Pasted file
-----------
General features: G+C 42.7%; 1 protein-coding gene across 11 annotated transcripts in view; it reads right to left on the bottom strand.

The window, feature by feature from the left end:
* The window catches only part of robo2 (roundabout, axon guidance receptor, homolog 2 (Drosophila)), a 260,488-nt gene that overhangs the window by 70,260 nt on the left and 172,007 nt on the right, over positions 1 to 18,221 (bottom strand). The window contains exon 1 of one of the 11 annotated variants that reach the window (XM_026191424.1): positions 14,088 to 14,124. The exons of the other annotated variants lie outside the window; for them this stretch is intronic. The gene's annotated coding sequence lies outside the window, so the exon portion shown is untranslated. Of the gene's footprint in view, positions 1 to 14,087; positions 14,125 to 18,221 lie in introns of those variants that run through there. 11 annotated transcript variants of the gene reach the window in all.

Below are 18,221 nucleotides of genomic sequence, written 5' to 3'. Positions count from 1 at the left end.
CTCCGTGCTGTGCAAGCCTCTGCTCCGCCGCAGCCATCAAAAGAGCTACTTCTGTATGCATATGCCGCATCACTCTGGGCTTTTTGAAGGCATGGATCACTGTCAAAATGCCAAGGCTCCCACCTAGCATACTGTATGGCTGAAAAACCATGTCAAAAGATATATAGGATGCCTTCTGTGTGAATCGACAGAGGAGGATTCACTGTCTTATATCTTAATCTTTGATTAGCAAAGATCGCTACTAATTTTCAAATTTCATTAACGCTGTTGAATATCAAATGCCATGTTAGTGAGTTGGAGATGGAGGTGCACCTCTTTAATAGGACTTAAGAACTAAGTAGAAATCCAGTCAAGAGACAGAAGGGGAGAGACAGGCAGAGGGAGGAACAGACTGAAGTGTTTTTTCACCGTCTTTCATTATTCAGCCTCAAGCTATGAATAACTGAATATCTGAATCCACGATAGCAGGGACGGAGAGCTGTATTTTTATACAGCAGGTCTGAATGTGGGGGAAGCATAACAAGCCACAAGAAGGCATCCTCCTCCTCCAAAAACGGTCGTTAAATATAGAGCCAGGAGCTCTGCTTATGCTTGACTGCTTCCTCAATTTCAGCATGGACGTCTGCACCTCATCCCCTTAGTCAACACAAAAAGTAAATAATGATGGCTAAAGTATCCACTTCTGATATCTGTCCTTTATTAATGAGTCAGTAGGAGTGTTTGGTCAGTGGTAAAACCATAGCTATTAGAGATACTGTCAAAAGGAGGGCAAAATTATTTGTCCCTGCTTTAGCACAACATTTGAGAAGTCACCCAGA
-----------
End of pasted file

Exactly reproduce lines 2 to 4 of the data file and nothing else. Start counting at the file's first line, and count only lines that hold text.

The window, feature by feature from the left end:
* The window catches only part of robo2 (roundabout, axon guidance receptor, homolog 2 (Drosophila)), a 260,488-nt gene that overhangs the window by 70,260 nt on the left and 172,007 nt on the right, over positions 1 to 18,221 (bottom strand). The window contains exon 1 of one of the 11 annotated variants that reach the window (XM_026191424.1): positions 14,088 to 14,124. The exons of the other annotated variants lie outside the window; for them this stretch is intronic. The gene's annotated coding sequence lies outside the window, so the exon portion shown is untranslated. Of the gene's footprint in view, positions 1 to 14,087; positions 14,125 to 18,221 lie in introns of those variants that run through there. 11 annotated transcript variants of the gene reach the window in all.

Below are 18,221 nucleotides of genomic sequence, written 5' to 3'. Positions count from 1 at the left end.